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I have a WordPress site installed in the root folder. Beneath the root is a /docs folder with a bunch of older html files. I'd like to allow only logged in WordPress users to be able to have access to those /docs html pages (not to be confused with WordPress 'pages').

I created a WordPress 'portal' page which displays links to the /docs pages if the visitor is logged in. I would also like to put in a textual search function (which I know how to do) so logged in visitors can get a list of relevant /docs html pages

What I don't know how to do is prevent not logged in visitors from direct access to the /docs pages for both links and searches?

I know I could do these if I converted the html pages to php and checked a referer. But I don't want to have to redo all the old html if possible (if I have to do that I'll just import them into a WordPress taxonomy -- but I hope to avoid that!)

I looked at .htaccess and I was hoping to perhaps set an ENV variable or use REFERER, but I keep reading that such things are not reliable.

Ideas?

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1 Answer 1

Take a look at this thread here - it covers using .htaccess to protect a directory based on a WordPress logged in cookie.

The .htaccess in case the thread goes missing - obviously you'll need to change uploads/premium to your directory:

# BEGIN WordPress
<IfModule mod_rewrite.c>
RewriteEngine On
RewriteBase /
RewriteCond %{REQUEST_URI} ^.*uploads/premium/.*
RewriteCond %{HTTP_COOKIE} !^.*wordpress_logged_in.*$ [NC]
RewriteRule . /index.php [R,L]
RewriteRule ^index\.php$ - [L]
RewriteCond %{REQUEST_FILENAME} !-f
RewriteCond %{REQUEST_FILENAME} !-d
RewriteRule . /index.php [L]
</IfModule>
# END WordPress

Edit: toscho has rightly pointed out this method is unreliable, as cookies are browser-based and easily spoofed. So, I'd like to add one more method: HEREDOC syntax. Quick and dirty, and probably horribly thought out, definitely a better way somewhere, but overall worth a shot. Basically, you'll do a global find/replace then a global rename on the html files in your /docs directory. Assuming your files all begin with <!DOCTYPE, simply find <!DOCTYPE and replace with this:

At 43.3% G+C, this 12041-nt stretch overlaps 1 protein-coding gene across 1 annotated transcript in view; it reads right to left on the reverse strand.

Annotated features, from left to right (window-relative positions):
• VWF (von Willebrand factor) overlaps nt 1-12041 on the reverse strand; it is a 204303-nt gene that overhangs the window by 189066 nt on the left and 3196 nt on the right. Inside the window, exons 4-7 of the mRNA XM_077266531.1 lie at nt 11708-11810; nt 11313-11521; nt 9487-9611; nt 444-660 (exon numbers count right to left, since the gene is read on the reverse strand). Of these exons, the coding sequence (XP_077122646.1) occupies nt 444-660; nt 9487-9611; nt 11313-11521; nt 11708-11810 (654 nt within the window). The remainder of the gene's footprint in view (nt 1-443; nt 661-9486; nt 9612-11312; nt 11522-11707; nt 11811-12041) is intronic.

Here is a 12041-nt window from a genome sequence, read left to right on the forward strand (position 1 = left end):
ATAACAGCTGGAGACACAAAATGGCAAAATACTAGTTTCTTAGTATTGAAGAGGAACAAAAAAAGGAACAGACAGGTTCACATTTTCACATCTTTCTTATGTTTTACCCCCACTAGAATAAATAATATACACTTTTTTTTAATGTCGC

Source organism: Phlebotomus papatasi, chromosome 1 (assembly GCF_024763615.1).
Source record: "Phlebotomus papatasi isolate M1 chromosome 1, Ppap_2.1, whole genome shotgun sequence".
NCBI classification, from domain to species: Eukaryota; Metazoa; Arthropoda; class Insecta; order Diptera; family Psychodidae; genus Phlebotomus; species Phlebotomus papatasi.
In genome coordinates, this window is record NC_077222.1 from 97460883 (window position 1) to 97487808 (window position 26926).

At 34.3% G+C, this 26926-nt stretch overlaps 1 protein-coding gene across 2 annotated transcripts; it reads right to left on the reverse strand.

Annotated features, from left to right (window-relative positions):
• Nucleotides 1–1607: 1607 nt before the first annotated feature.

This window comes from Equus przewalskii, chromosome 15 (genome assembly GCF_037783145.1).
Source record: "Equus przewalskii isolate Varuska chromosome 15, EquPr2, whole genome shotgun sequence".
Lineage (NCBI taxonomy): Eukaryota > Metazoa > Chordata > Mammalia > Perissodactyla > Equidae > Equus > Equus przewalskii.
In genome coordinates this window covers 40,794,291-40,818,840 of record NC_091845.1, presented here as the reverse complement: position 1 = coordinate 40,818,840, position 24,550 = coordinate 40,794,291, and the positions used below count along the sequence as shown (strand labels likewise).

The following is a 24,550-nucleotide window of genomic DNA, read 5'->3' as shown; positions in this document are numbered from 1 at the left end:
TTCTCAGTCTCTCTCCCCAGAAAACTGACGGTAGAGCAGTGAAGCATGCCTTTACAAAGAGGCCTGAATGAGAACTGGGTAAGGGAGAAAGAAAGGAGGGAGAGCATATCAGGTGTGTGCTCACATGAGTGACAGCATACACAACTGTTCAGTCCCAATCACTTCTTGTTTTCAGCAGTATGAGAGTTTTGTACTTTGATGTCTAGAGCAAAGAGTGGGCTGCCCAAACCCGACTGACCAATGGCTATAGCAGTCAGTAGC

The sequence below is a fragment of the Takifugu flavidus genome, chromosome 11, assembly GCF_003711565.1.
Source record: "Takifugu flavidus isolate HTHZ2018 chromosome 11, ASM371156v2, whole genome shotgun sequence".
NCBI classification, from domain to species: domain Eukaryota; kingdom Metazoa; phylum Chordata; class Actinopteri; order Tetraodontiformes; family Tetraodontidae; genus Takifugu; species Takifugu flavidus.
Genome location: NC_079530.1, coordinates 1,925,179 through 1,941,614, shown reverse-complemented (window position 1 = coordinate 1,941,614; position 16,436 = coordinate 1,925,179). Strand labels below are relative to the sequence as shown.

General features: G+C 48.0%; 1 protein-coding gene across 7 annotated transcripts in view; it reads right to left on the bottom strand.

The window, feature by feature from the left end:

<?php include_once('/wp-config.php');
if ( is_user_logged_in() )
{ print <<<HTML
<!DOCTYPE

Then find your closing </html> tag and replace it with this:

</html>
HTML;
} else {
echo 'Who are you and how did you get this number?';
?>

Batch change the filenames to .php using Renamer or something similar, and viola - you've added WordPress functionality to your static html files. Of course, make sure you have a backup of your files before doing any bulk operations, no matter how certain you are they'll work. All it takes is one little typo and you've set yourself up for hours of tedious work reverting it.

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Everybody can send such a cookie. ;) –  toscho Jun 18 '12 at 23:41
    
Of course they can, hence it not being reliable. But, it's better than nothing, and can work as a stopgap in the meantime. With the requirement of 'test against user logged in', the only other options are 'try out plugins for role management and hope for the best' or 'global find/replace to wrap the HTML in heredoc syntax and rename all to .php'. Neither of those are as quick-and-dirty as this, though - although the heredoc (while ugly) is probably the next quickest. –  SickHippie Jun 18 '12 at 23:56
    
Hi, O/P here. The problem is that all the static html pages have lots and lots of <a hrefs> to various pages within the folder. So if I rename to php, then I have to go through every file and redo the links. I have tried doing regex changes before and something -always- goes wrong. Any suggestions on how to handle the links? --JC –  jchwebdev Jun 19 '12 at 4:20
    
Sure - do a global find/replace for .html" to .php". The closing quote means it should only be replacing them inside the <a href="something.html">, without messing up any other tags. No need to write a regex, just Notepad++'s "find in files" function. Again, back up your folder to a safe place before starting, just in case. –  SickHippie Jun 19 '12 at 16:08
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